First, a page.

MONDAY AND TUESDAY, APRIL 13-14, 2009: Leaving for Kuwait (again!) today with the Charlie Daniels Band. As most of you know, Charlie has been to Iraq, Afghanistan, all the other “Stans”, Korea, etc., etc. many times in support of our troops. He is amazing. He is 72 years old and entertains like he’s 18 years old. He hasn’t been to Iraq for me for a couple of years because he had to have his knees replaced so he could jump off the helicopters again. He’s making up for his absence this year by going to Kuwait and Iraq this week and Korea in September. No problems checking in at the airport and we have our regular Skycaps on call. United ticket agents and security scanners were very sweet and helpful. The gate agent even allowed us to all board the aircraft first. Couple of the guys were late arriving as they said they didn’t get the message about the arrival time at the airport….which translates as they got the same information everyone received but they didn’t read it. J Still arrived in plenty of time for everyone to eat lunch before we boarded the flight to DC. My email stopped coming through on my new Blackberry yesterday and I have been on the phone with them several times. At first T-Mobile said I just needed to reset my account and I told them they needed to do it for me since I was traveling and didn’t have access to a computer. When the representative didn’t ask me for my password, I KNEW he didn’t reset it for me even though he said he did. Still no email. Called them again. This time they said there was a “system-wide outage by T-Mobile for all Blackberry devices and they didn’t know WHEN it would be repaired. I doubt it. Told them I’d been a customer since 2003 and spend a lot of money on roaming charges with them but I was going to change my service if they couldn’t get this problem corrected. It actually happens every few weeks and the last time they told me to go get a new SIM card – which I did last Friday. Obviously, that didn’t work! It was the flight from HELL. I knew it would be. We had horrible tornados last week (right in the city – Murfreesboro – where my daughter and son live!!) and they were predicting more of the same today. We were on one of those small jets (I HATE THEM) and take-off and the first 30 minutes of the flight were sheer hell for me. The turbulence was breath-taking. I had John’s arm locked in a grip so tight I’m sure he had absolutely no circulation for the entire 2 hour flight. Fortunately, it smoothed out after that and landing at Dulles was relatively painless. My friend at United cleared everyone for the Red Carpet Lounge and we’ve been sitting here for almost 4 hours. Almost time for us to get on the flight to Kuwait. She wasn’t able to meet us as she had some health problems yesterday and was off work today. Mike – my friend in the Secret Service – also wasn’t able to meet us today. So, we’ve just been in here harassing the Lounge staff for hours. Actually, the staff has been great this time. Very friendly. Maybe the flight attendants will be, too. That might be asking TOO much. J We boarded the flight and that’s where I got my first surprise. My travel agent knows I have two hard and fast rules – no window seat and no bulkhead. I will change flights if those are the only seats available on an overseas flight. My office staff knows to double check my reservations to make sure I’m in an aisle seat that is not bulkhead. We got on the plane and Bebe, John, David and myself are in the bulkhead row. Not sure how that happened but need to get it corrected before we fly home. It was pretty miserable, even in Business Class. Flight took off on time and we hit some pretty severe turbulence the first hour then it smoothed out. The flight attendants were very nice but I guess there have been even more cutbacks financially since we were not given menus this time. The flight attendant just came by and said here’s your choices. A few flights ago, they only had one menu and everyone had to share it. Guess that one is gone now. They can certainly use one for every flight because the meal selection NEVER changes. It’s always the same items and it’s always horrible food. If the restaurant selection at Dulles weren’t so bad, I’d eat before I got on the flight every time. Sure wish Delta would go to every day service with their flights. Just no comparison in the service. I’m flying Northwest when I get back from this tour. Two and a half weeks all over Europe with the Bellamy Brothers. Will see how their service is since I haven’t flown them since last October. Okay, FINALLY something interesting to report. More like my “typical Chevy Chase Vacations”. J When we landed, Charlie pointed to a local female waiting for us with a sign that said, “JUDYHILL SEALE”. It was just too close to NOT be me but she had no clue why she was meeting me. My middle name is “Gail” (please don’t tell anyone), so maybe that’s where they got the “Hill” – sort of rhymes with Gail??? Anyway, I finally figured it out because she was only meeting ME – not the Charlie Daniels Band. I am something called “Global” on United which is the highest elite status you can have on their airline (because of my constant trips overseas). It’s like a “secret society” and there’s no information about it anywhere on their website. They sent me a “card” but didn’t really tell me any of my benefits. Anyway, she walked me (with 13 people behind me) to Immigration to pick up our Visas, then stayed with us until we got our luggage and exited Customs. All our bags and equipment came in – Thank Goodness – and Clayton, Broadie and our MWR escorts were waiting for us with a bus and trucks to transport us. Bebe and David were talking about how horrible the food had been on the flight. I had warned them but they weren’t really prepared. They both had the Ravioli (as I did) and said it just blew up in their stomachs. Reminded us of that movie “How Big Is This Thing Going To Get”? J We drove to the hotel and it was still daylight. Very strange as it is usually dark when we arrive. They switched to Daylight Savings Time when we were here in March. Hotel had all our rooms ready by us and after dropping bags and answering about 100 emails. Email was still not coming through on my Blackberry so I called T-Mobile on Skype. I told them I am in Kuwait and the call was costing me $4 per minute (didn’t tell them I was on Skype at 4 cents per minute). Asked him to put me through to an “expert” if he didn’t think he could help me. He immediately focused on “Kuwait” as being the problem. I spent 10 minutes explaining to him that the problem happened in NASHVILLE. Then, he asked me what “city” was close to Kuwait!!! Unbelievable. After giving him a geography less explaining that Kuwait City is in the country of Kuwait, he decided to move on to something else. I have a “buddy list” on AOL and when my friends sign on or off, there is a “sound” that is transmitted depending upon what their “logo” is. One of these sounds is a very loud, obnoxious DONKEY that says “Hee-Haw” several times. I didn’t realize that when I am on Skype and AOL is on, the people I am talking to can hear that sound. Well, Mr. Donkey signed on and started braying. The T-Mobile rep said, “My God is that a camel”? I assured him that it was and that I was staying in a tent in the middle of the desert and it was imperative that I get my Blackberry Email up and running. He had it fixed within 5 minutes. Actually the Radisson is a 5 Star Hotel on the Beach and we won’t see any camels until we drive to Camp Arifjan tomorrow. LOL I went to the restaurant to join the group for dinner and the meal was fabulous, as usual. Came back to the room and JAM and I got all the Walkie-Talkies in their chargers. They lost a lot of the charge on the flight over. I was working away on email when my computer died AGAIN. Last week, the screed went black and I had to fedex it back to Panasonic to replace the LCD. Supposedly all that was wrong was the backlight on the monitor went out. But, then when I was working on it on Saturday, the entire computer died. I mean NO POWER. Panasonic wanted me to ship it back to them again but I needed it for this trip. I took it to Best Buy and they ran a scan on it and made some changes to the settings. They also sold me a “fan” to place underneath as they think it might be overheating. It worked just fine all weekend until today. Just totally dead again – no power!!! I turned it off, got the “fan” out of my bag and got it hooked up. So far so good. I am going to bed very soon. It’s almost 12:30 am. I had some stitches right before leaving Nashville and didn’t realize that I would not be allowed to exercise or lift anything heavy for TWO WEEKS. It’s killing me. Had I known this was going to be the rule, I would have waited a while for the stitches. Tomorrow we perform at Camp Arifjan, Kuwait. Then depart for Iraq on Thursday. Jude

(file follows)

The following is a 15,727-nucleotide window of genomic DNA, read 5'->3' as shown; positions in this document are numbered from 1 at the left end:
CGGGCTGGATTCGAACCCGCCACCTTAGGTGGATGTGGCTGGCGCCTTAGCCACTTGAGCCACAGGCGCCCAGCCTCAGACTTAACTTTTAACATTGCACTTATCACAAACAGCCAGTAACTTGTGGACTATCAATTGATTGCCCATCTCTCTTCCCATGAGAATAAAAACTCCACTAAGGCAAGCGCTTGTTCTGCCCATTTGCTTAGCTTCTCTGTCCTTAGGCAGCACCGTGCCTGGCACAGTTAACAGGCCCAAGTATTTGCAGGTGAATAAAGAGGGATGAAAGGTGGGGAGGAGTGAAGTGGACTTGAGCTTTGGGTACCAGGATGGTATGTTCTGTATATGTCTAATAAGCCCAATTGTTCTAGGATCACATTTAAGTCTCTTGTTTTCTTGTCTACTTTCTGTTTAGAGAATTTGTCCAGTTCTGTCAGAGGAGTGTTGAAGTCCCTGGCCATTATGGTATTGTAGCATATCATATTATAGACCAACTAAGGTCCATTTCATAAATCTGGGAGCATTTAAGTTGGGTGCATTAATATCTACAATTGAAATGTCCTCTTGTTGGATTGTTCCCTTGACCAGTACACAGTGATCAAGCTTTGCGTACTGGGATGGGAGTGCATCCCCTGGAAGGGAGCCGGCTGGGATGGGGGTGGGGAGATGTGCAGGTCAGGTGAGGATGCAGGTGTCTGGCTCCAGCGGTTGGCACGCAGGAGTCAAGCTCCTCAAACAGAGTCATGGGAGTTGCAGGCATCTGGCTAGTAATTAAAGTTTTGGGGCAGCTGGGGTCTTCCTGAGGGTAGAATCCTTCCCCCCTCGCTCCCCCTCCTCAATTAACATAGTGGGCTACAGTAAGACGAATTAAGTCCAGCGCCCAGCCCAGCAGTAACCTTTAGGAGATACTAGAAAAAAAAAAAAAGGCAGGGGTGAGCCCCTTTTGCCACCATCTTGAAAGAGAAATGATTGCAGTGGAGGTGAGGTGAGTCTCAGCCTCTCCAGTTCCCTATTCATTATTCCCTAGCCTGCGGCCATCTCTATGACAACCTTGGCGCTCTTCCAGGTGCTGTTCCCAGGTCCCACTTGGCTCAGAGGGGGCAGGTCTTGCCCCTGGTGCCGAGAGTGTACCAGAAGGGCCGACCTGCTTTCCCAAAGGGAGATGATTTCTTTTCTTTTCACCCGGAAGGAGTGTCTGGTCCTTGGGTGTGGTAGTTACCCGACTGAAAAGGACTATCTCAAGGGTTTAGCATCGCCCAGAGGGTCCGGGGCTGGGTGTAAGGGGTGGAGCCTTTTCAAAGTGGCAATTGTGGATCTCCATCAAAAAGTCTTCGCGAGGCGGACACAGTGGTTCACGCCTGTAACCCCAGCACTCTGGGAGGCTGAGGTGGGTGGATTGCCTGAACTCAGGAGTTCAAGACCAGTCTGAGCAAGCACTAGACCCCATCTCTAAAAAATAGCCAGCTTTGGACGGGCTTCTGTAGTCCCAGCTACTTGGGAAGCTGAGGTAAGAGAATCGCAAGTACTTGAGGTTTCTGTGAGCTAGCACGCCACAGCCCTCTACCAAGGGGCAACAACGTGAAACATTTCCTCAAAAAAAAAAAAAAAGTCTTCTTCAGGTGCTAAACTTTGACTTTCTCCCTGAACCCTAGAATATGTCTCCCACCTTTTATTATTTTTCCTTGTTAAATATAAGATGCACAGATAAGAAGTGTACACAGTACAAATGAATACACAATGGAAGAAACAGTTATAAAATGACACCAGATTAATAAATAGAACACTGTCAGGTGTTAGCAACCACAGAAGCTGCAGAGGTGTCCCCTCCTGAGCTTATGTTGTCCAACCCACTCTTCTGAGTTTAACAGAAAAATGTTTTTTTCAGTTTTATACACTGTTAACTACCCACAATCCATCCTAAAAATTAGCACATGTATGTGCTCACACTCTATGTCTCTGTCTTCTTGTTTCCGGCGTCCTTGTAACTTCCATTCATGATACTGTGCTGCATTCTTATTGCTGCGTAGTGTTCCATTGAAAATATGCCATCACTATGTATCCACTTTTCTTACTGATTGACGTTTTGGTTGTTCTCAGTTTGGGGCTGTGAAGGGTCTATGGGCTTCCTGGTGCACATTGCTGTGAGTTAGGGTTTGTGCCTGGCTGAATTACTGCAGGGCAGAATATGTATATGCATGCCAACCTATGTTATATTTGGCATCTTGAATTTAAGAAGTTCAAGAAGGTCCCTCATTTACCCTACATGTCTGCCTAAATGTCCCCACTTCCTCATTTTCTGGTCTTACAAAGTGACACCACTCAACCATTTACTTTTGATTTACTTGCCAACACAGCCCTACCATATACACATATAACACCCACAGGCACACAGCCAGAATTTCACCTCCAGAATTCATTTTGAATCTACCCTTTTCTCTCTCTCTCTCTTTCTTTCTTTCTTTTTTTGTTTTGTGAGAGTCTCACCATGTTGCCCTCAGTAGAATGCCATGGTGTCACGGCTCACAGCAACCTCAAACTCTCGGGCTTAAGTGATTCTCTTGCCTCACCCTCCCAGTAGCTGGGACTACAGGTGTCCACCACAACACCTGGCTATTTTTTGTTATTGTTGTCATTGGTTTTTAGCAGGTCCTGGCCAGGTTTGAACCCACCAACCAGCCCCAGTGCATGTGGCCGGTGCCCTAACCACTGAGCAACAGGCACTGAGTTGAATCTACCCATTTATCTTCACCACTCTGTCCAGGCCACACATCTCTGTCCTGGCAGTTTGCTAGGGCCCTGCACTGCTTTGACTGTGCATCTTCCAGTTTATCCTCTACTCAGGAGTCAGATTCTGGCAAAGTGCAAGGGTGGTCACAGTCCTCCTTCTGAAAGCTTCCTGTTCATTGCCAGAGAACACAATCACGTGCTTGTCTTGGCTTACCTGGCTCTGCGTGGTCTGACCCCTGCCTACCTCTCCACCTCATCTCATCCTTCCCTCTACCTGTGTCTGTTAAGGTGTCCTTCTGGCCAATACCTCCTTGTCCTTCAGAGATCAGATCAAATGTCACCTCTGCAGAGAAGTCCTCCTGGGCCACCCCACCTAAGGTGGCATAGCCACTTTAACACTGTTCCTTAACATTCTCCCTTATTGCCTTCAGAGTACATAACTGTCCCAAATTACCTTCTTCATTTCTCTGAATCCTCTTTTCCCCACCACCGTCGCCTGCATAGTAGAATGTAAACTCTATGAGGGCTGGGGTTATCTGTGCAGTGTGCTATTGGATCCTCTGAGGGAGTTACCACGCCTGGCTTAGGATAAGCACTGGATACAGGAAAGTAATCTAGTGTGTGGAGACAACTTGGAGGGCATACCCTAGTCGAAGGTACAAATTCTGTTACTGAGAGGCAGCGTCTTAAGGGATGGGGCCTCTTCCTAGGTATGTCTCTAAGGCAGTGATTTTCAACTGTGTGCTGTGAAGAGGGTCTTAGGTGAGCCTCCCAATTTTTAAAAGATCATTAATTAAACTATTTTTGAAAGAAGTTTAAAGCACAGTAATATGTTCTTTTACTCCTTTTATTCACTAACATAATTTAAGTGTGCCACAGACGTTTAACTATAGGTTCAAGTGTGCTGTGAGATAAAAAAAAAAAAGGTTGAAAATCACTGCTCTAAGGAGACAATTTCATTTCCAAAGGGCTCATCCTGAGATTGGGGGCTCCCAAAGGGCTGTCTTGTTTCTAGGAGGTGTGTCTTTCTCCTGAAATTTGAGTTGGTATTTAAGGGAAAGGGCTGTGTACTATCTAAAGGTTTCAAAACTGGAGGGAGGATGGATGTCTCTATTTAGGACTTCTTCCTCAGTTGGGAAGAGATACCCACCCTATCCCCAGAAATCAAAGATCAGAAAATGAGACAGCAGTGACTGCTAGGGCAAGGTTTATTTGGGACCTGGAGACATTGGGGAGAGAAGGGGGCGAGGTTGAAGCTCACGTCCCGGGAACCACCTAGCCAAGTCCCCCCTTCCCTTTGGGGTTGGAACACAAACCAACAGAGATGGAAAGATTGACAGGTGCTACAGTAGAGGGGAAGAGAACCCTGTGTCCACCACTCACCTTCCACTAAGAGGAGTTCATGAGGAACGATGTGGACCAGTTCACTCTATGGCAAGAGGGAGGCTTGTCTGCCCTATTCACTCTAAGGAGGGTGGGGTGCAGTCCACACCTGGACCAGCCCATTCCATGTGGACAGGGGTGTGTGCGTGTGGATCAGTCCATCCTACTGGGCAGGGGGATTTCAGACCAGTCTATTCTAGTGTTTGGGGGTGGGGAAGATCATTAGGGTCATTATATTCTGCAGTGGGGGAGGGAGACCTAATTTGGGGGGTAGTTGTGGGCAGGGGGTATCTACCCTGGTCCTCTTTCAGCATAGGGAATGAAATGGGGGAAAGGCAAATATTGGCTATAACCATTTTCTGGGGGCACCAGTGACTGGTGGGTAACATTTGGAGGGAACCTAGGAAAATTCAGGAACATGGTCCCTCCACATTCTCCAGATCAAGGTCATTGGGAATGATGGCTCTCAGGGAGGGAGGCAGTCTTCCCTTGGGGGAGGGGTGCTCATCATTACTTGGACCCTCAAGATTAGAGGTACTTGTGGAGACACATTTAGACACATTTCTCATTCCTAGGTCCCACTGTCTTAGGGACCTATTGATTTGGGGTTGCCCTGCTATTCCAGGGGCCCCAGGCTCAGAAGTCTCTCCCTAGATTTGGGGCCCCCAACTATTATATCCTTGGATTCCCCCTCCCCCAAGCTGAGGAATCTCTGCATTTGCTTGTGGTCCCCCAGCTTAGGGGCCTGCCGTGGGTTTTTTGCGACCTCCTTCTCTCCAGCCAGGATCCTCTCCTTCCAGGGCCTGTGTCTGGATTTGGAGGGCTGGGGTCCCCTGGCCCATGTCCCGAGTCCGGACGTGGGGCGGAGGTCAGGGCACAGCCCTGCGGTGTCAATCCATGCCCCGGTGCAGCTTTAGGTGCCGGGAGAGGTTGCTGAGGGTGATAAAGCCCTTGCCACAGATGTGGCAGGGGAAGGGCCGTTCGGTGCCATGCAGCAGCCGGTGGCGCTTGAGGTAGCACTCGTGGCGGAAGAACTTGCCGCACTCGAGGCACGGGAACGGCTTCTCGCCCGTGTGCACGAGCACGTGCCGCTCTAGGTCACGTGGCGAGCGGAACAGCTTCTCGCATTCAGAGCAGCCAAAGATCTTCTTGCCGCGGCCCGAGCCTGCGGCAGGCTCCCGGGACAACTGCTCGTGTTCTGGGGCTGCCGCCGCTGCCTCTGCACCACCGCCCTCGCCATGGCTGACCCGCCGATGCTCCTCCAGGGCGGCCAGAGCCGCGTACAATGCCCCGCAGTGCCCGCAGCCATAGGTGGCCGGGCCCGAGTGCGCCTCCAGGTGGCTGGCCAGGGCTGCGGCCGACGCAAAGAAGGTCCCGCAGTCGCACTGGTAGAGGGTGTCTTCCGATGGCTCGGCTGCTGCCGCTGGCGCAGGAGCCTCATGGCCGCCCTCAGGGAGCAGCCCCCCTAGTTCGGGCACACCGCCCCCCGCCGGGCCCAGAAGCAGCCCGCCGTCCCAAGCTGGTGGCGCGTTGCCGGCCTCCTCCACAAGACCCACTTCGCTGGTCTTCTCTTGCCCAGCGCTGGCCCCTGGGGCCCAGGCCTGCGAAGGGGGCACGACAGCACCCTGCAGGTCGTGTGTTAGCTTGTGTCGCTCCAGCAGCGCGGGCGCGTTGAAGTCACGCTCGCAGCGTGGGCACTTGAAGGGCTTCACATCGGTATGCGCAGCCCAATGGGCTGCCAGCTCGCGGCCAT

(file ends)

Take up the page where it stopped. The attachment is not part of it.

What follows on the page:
WEDNESDAY, APRIL 15, 2009 – CAMP ARIFJAN, KUWAIT: Let’s see…where do I begin. I went to bed at 2:30 am and woke up at 3:30 am thinking I had slept all night. Didn’t have much trouble going back to sleep and then got up at 8 am. No exercise. It’s killing me! L I showered and worked for a while waiting for JAM to call me to go to breakfast. When he hadn’t called by 9:45 am, I went to eat without him. I was reluctant to call him because he has such a hard time sleeping over here. I finally called him about 15 minutes before they stared serving breakfast. He had not gone to sleep until 5 am! We departed for Camp Arifjan at 12:30 pm. Charlie’s watch was wrong, so he’d been sitting in the lobby for an hour wondering why everyone was late! J I met Karen Fritz in the lobby of the hotel. She handles tours for the Navy and had a Rap Group here. One of the DJ’s had a seizure and was hospitalized. They were going to miss their flight out and depending upon what the medics said, might have to cancel the remainder of their tour. They had been in Iraq for 7 days and were going to Djbouti and some Naval Carriers. Sure hope he’s okay. Seems he had a history of seizures but didn’t mention it to anyone. Our first stop was for the Commander’s Office call and Lt. Colonel Luis Jones gave another awesome “briefing” on their role in Kuwait. I think he was very impressed by the questions that Charlie asked. He presented everyone with a certificate and a coin. The band and crew left for the stage and Charlie, Bebe, David, Dean and I went to visit the hospital. The last time Charlie and his staff visited the hospital in 2006, everything was in tents. Much different now with beautiful facilities. Not many patients, thankfully, and no “war injuries”. Next stop was the Warrior Return Unit where Tim gave Charlie a great tour and overview of their services. By the time we finished these visits, it was 4:30 pm. Charlie went to a “green” room behind the stage to rest and I started my “pre-show” checklist. Also had to go to the base exchange to purchase another bag to use as my “FOB Hop Bag”! The Show began on time and there were THOUSANDS attending. It was an awesome performance. Charlie dedicated the performance to SSgt. Scott Lilley who was deployed to Iraq with the U. S. Air Force and injured on April 15th, 2007. The doctors didn’t expect him to live. I met him at Bethesda in May of 2007 and stayed in touch with him and his family to follow his progress. Last May, I invited them to be my guests at our SemperComm Gala in DC. Scott is 100% recovered and serving in the Air Force again. When Charlie gave the crowd the details of this, you could have heard a pin drop. I think everyone was expecting a sad ending and when he said that Scott is fully recovered and serving in the USAF again, Scott got a standing ovation and cheers. I still get chill bumps just thinking about it. THAT was the highlight of the show for me! I knew the autograph line would be long but had no idea how long! I had separated the photos so that I had 400 for the 5 evening shows and 200 for the little FOB hops – 3,000 total. They are all pre-autographed. I went through the 400 photos and had to start giving out guitar picks. Gave out 200 of those! So 600 people came through the line. Definitely a record. We got back to the hotel by midnight and I hope to go to bed by 2 am. We are leaving the hotel at 9:30 am IF we can fly out. There is a “condition RED” which means no visibility. This exists in Baghdad and is heading South. The good news is, the Marines are flying us and they can fly in ANYTHING. I know the pilot because he has flown me a couple of times before (D. B. Sweeney in May and Chely a few weeks ago). Hoping we don’t get stuck in Kuwait for days like we did with Filter! Won’t be able to email until we leave Iraq on April 20th. Jude